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René Char

1907–1988

René-Émile Char was born on June 14, 1907 in L’Isle-sur-la-Sorgue, a town in the Provence region of France, to Émile Char and Marie-Thérèse (née Rouget). Char was the youngest of four children born to the couple. Char’s father died in 1918. Char received his education at a boarding school—Lycée d’Avignon in Provence—and left at seventeen. Despite the expectation that he would study business, he chose instead to work for a fruit merchant in Cavaillon, while reading the works of Plutarch, François Villon, Jean Racine, and Charles Baudelaire in his free time. He was influenced, too, by the French Surrealist poet, Paul Éluard, who introduced Char to key Surrealists, including André Breton. 

Char’s literary career began in 1927. While doing his military service in Nîmes, he also began to work with local literary review journals. While in Nîmes, he published his first collection of poetry, Les Cloches sur le coeur (Le Rouge et Le Noir, 1928), a work that he would later largely disavow. In 1929, he released his second volume of poetry, Arsenal (Méridien), a limited release with only twenty-six published copies, which was dedicated to Breton. That same year, Char published work in La Révolution surrèaliste, thus solidifying his membership among the Surrealists. By 1934, however, he had distanced himself from the group and returned to his hometown. Two years later, while recovering from septicemia in Céreste, a town in the French Alps, Char wrote Moulin premier (Guy Levis Mano, 1936), his first collection of aphoristic verse—a style that would distinguish him from other French poets of the period. The publication of this collection heralded the beginning of a prolific period for Char, particularly of works published by Guy Levis Mano. Additionally, he contributed art criticism to Cahiers d’Art.

Char’s other works of poetry include Aromates chasseurs (Gallimard, 1975); Contre une maison sèche (Jean Hugues, 1975), a collection of poetry that includes nine etchings by Wifredo Lam; Le nu perdu (Gallimard, 1971), a collection of writings from 1964–70; Commune présence (Gallimard, 1964); Les Matineaux (Gallimard, 1950); Fureur et mystère (Gallimard, 1948); Le Poème pulvérisé (Editions Fontaine, 1948); Seuls Demeurent (Gallimard, 1945), a highly praised collection that brought him into contact with Cubist painter Georges Braque and the philosopher Albert Camus; and Le Marteau sans maître (Corti, 1934), which was prefaced by Tristan Tzara, illustrated by Wassily Kandinsky and, in 1955, adapted into a musical composition by Pierre Boulez.

Mary Ann Caws, a distinguished professor of comparative literature and a scholar on the work of René Char has identified him as “one of the most important modern French poets,” noting that “he wrote poetry which miraculously, often challengingly, confronts the major 20th century moral, political and artistic concerns with a simplicity of vision and expression that owes much to the poet-philosophers of ancient Greece.”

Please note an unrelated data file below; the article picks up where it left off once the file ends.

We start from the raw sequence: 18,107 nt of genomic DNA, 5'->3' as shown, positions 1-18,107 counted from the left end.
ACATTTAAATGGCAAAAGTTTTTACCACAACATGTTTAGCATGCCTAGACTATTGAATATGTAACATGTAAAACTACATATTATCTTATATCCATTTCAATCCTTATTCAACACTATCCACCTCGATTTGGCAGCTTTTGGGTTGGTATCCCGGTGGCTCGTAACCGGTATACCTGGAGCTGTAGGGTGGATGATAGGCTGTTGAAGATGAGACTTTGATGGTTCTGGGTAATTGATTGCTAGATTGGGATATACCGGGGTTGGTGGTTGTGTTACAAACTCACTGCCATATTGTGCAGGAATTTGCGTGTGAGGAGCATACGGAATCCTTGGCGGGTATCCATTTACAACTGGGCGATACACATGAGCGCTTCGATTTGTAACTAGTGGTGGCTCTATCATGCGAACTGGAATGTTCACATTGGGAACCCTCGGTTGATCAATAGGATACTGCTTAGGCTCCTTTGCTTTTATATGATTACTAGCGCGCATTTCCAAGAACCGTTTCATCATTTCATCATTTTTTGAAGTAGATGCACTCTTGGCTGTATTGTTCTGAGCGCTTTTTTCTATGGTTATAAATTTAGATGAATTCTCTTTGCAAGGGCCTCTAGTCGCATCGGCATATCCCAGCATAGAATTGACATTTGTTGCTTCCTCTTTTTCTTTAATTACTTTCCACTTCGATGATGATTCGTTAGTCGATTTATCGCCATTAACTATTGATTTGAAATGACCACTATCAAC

In 1939, Char was drafted to fight in the Second World War and was stationed in Alsace. In 1941, he began working with Resistance groups in Céreste, then officially joined the Forces françaises combattantes (FFC), a military organization made up of agents from Free France and operating in the region occupied by Germany and the Vichy regime. In 1946, Char published Feuillets d’Hypnos (Gallimard), a journal of his war and Resistance years, later translated into German by Paul Celan and into Italian by Vittorio Sereni. Char met Henri Matisse in the same year in which the book was published. Matisse would later provide illustrations for Le Poème pulverisé. After the war, Char resumed publishing poems in literary journals, particularly Cahiers d’Art, Cahiers du Sud, and Fontaine. In the same decade, he also performed his play, Le Soleil des eaux, on the radio, accompanied by music from Boulez. 

In August 1978, Char suffered a heart attack, but the health scare did not seemingly slow his productivity. The next year, he published Fenêtres dormantes et porte sur le toit, followed two years later by Le plan de vivre—a collection of poems in translation that included works by Petrarch, William Blake, John Keats, Emily Dickinson, Anna Akhmatova, and Marina Tsvetaeva, among others, co-translated with Tina Jolas. Both works were published by Gallimard. Char died of heart failure on February 19, 1988, two months after turning in his final manuscript, Éloge d’une Soupçonnée, to Gallimard. The work was published posthumously in May 1988. In 2021, a new edition of Hypnos: Notes from the French Resistance, translated by Mark Hutchinson, was released by Seagull Books. The latest edition marks the first time in which Char’s historical account has been published in full in English.

 

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